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NSSA Weekend: Rowan athletes flourish at Appalachian State

By Mike London
mlondon@salisburypost.com
SALISBURY — Appalachian State play-by-play man David Jackson is best known for his inspired 2007 call of the Mountaineers’ football heroics at Michigan, but his duties also include 30 ASU baseball games each season — everything but the longest road trips.
Jackson will rejoin the Mountaineers when they play at UNC on Tuesday, but ASU is at College of Charleston this weekend. That gave Jackson, an NSSA board member and 2007 state broadcaster of the year, an opportunity to attend NSSA festivities.
Camped on a Holiday Inn couch and seated next to his Teddy Bear-toting daughter, Maren, Jackson wasn’t far from Staton Field, Newman Park and Ludwig Stadium and was eager to discuss the local players at ASU.
Jackson gave pitcher Garrett Sherrill (A.L. Brown), catcher Jerod Faggart (Northwest Cabarrus) and infielder Wes Hobson, who was born in Rowan, a thumps-up as program-changers for ASU baseball.
“Appalachian’s grown from a program where they were lucky to win 20 to a place where they challenge for 35 wins,” Jackson said. “Sherrill was so versatile. You could hand him the ball in the third inning or you could hand it to him in the ninth. Either way, you knew he’d get the job done.”
East Rowan grads Trey Holmes, Noah Holmes and Preston Troutman are current team members.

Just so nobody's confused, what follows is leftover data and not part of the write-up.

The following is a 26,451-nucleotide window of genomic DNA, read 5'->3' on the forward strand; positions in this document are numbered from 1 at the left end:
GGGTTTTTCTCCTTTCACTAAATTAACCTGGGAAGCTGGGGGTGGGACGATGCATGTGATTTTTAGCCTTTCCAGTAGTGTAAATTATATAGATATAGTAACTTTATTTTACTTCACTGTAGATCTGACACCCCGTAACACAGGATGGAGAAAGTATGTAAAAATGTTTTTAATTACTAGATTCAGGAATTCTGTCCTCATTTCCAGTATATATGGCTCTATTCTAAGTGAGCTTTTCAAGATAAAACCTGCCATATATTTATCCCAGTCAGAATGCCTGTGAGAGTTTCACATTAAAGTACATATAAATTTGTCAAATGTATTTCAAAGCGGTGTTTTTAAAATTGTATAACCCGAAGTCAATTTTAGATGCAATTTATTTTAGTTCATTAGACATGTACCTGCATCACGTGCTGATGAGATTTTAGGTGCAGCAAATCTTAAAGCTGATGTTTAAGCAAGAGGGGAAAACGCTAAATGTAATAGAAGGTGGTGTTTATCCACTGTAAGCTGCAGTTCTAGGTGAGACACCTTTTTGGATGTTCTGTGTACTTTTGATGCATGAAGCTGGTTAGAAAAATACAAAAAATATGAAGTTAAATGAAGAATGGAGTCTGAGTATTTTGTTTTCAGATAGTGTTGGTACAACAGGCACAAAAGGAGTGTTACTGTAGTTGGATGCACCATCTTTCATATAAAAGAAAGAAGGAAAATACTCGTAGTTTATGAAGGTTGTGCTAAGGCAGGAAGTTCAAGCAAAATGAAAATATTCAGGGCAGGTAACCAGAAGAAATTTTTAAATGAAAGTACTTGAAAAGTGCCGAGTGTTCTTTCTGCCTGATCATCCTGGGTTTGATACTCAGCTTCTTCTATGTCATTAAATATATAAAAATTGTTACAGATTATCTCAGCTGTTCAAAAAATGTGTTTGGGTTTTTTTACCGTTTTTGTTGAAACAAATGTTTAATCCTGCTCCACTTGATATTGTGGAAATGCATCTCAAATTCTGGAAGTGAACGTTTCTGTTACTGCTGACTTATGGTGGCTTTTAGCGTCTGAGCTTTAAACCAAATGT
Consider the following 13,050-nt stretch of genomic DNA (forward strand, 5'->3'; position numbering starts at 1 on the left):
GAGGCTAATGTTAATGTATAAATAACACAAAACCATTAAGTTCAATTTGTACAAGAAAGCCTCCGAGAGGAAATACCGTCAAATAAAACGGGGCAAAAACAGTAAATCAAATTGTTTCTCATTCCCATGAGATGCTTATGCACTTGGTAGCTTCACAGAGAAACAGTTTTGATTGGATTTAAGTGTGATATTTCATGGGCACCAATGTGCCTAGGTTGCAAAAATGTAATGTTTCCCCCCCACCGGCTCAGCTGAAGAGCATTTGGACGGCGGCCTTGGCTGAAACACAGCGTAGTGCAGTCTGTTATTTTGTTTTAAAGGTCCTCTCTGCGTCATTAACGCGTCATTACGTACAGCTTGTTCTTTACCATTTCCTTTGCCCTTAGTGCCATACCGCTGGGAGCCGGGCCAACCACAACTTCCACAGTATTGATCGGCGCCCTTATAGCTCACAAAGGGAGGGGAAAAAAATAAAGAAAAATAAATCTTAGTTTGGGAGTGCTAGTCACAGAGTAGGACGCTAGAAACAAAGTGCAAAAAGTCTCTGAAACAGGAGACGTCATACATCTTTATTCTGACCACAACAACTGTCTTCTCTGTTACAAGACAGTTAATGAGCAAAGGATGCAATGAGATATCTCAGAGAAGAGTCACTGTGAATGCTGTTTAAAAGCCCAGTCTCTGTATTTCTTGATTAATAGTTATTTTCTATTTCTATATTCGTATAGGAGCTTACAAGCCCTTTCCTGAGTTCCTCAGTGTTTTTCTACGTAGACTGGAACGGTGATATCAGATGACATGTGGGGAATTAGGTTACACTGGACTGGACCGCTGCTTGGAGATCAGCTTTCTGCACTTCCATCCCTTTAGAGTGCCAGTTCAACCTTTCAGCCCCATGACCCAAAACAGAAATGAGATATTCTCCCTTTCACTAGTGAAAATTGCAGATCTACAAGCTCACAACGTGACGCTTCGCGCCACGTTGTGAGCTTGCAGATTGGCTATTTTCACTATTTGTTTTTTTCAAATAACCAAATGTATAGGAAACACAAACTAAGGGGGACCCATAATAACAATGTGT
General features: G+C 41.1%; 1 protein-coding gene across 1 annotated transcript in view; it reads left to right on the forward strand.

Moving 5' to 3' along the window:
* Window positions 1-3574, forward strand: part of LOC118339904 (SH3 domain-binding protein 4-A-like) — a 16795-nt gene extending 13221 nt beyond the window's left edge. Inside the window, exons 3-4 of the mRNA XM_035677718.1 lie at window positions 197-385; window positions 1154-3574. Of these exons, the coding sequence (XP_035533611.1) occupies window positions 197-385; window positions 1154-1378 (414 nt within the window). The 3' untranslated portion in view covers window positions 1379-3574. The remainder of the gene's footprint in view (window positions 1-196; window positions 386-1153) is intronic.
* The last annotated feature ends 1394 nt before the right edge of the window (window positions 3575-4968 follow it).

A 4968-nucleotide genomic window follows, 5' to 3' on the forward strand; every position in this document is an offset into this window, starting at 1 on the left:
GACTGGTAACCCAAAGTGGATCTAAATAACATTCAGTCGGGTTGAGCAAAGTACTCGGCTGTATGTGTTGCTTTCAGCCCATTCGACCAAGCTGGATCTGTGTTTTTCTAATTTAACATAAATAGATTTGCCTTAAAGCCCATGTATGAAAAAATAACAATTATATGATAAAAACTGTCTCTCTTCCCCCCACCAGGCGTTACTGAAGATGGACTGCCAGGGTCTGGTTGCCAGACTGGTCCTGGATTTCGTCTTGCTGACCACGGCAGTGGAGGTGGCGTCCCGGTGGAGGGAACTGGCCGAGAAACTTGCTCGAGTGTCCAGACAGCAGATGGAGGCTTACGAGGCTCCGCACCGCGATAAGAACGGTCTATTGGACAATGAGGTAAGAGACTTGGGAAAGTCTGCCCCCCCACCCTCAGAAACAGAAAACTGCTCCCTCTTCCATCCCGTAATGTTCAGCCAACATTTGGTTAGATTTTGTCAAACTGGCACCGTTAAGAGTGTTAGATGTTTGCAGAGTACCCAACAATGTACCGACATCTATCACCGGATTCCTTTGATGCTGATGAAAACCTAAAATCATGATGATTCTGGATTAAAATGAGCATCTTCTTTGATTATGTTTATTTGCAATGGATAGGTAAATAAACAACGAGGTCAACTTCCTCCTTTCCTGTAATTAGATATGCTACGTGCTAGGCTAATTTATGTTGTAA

“Trey had a great track record coming in from Pitt (Community College), and offensively, he’s been everything that was expected,” Jackson said. “Defensively, he’s been better than anyone anticipated. We lost a tremendous defensive first baseman (David Towarnicky), but we didn’t miss a beat. Trey has made a young infield look a little bit older.”
Holmes is batting .283 with six homers and a team-best 40 RBIs. Those numbers aren’t staggering, but stats are way down all over.
“The bat rule changes knocked 25 points off batting averages and homers and RBIs have almost been cut in half,” Jackson said. “As a baseball purist, I like it. Guys have to play the right way now. There are no more excuse-me doubles.”
Troutman was projected to be a backup infielder as a freshman, Instead, he’s taken charge in left field and is batting .294.
“It was a revolving door in left early, but Preston needed a place to play,” Jackson said. “He can run, and he’s got tenacity and fire. He’s made so many diving catches. He’s brought a spark that you really don’t expect from a young guy.”
Noah Holmes hasn’t played a lot (12 games, 20 at-bats), but Jackson believes his future is bright.
“Like Trey and Preston, he’s a winner, and he gets baseball,” Jackson said. “Not playing is hard on a young guy, but I’ve been very impressed with how hard he’s kept working to improve.”
In the football arena, Jackson anticipates a monster senior season from defensive lineman Gordy Witte, a Salisbury product.
Witte, who hurt his back after three games in 2007 and received a medical redshirt, is one of the few remaining Mountaineers who experienced that amazing day in Ann Arbor, Mich.
“We’ve changed the defense, and he’s going to be a starter at end,” Jackson said. “He had a great spring. He’s being counted on as the leader of his group.”
Jackson forecast a potential breakout for Jamill Lott (A.L. Brown) as a receiver.
“Jamill is part of an incredibly fast group of receivers,” he said. “He’s had injury setbacks (broken finger) and some good people were ahead of him, but he’s learned all the receiver positions. He’ll be productive.”

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